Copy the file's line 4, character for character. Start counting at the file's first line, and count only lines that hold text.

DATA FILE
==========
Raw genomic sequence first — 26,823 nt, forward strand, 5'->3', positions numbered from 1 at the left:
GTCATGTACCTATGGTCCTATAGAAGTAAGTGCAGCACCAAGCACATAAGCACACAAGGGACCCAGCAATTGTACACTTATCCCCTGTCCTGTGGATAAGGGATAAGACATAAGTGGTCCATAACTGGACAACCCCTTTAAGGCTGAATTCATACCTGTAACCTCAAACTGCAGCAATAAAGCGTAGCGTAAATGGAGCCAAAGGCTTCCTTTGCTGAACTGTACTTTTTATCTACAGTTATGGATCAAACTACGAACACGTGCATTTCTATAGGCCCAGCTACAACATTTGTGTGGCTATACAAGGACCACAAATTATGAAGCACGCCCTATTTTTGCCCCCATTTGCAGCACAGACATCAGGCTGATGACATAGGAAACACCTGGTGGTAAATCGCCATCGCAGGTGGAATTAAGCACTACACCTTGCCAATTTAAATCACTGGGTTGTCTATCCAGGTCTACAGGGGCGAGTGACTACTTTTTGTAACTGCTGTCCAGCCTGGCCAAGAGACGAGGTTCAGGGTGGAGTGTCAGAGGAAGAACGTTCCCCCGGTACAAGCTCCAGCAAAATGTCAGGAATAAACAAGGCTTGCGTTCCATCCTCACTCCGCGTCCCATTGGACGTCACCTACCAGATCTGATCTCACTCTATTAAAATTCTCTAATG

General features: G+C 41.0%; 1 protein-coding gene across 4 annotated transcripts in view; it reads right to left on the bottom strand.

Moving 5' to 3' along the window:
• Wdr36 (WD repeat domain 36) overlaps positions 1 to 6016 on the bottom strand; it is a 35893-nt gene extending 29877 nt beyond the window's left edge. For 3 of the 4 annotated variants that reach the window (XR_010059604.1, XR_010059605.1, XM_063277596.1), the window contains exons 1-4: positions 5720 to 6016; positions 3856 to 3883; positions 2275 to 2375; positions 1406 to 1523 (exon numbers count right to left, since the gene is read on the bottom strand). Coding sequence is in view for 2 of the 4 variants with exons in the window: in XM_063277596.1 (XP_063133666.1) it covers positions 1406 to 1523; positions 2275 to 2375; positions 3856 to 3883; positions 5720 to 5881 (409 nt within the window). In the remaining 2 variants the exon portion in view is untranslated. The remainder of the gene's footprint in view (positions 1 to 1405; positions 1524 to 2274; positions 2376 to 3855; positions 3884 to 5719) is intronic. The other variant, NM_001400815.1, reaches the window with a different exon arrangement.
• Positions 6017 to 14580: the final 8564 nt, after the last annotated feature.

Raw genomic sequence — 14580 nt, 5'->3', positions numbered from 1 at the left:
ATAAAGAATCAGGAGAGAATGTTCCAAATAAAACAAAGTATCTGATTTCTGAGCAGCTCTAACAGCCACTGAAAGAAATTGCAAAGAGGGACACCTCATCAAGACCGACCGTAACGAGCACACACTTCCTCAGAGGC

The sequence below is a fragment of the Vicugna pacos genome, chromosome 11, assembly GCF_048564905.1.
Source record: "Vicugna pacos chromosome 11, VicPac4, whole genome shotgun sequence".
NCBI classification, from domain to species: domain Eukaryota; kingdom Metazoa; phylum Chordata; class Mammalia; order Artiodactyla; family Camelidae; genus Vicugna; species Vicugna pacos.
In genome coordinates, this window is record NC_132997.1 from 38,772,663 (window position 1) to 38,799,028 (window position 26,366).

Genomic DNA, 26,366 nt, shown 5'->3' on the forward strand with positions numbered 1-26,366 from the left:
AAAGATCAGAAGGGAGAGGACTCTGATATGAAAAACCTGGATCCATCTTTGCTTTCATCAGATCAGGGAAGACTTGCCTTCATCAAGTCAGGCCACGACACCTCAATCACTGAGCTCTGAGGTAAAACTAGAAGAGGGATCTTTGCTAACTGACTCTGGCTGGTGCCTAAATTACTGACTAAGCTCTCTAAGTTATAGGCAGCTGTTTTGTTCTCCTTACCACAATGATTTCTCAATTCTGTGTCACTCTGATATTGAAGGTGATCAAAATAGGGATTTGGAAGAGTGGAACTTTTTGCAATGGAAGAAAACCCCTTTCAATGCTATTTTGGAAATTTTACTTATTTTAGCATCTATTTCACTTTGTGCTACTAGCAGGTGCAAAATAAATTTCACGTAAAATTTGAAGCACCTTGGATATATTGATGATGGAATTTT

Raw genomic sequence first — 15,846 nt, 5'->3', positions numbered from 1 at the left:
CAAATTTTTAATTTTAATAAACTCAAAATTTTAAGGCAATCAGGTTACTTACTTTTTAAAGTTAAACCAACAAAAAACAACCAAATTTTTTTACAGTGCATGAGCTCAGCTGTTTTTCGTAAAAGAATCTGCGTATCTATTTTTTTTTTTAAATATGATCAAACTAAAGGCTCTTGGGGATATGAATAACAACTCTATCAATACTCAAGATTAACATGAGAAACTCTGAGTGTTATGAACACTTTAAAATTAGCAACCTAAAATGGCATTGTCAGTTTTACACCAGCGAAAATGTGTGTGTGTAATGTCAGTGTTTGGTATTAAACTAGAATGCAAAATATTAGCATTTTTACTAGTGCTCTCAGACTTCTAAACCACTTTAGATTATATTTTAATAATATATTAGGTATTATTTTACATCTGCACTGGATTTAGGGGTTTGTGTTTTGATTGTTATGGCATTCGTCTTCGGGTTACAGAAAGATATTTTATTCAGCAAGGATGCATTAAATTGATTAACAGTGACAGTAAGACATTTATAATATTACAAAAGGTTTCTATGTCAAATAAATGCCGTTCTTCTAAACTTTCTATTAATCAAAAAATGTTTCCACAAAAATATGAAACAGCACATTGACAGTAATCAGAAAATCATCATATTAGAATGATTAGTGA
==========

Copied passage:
Moving 5' to 3' along the window: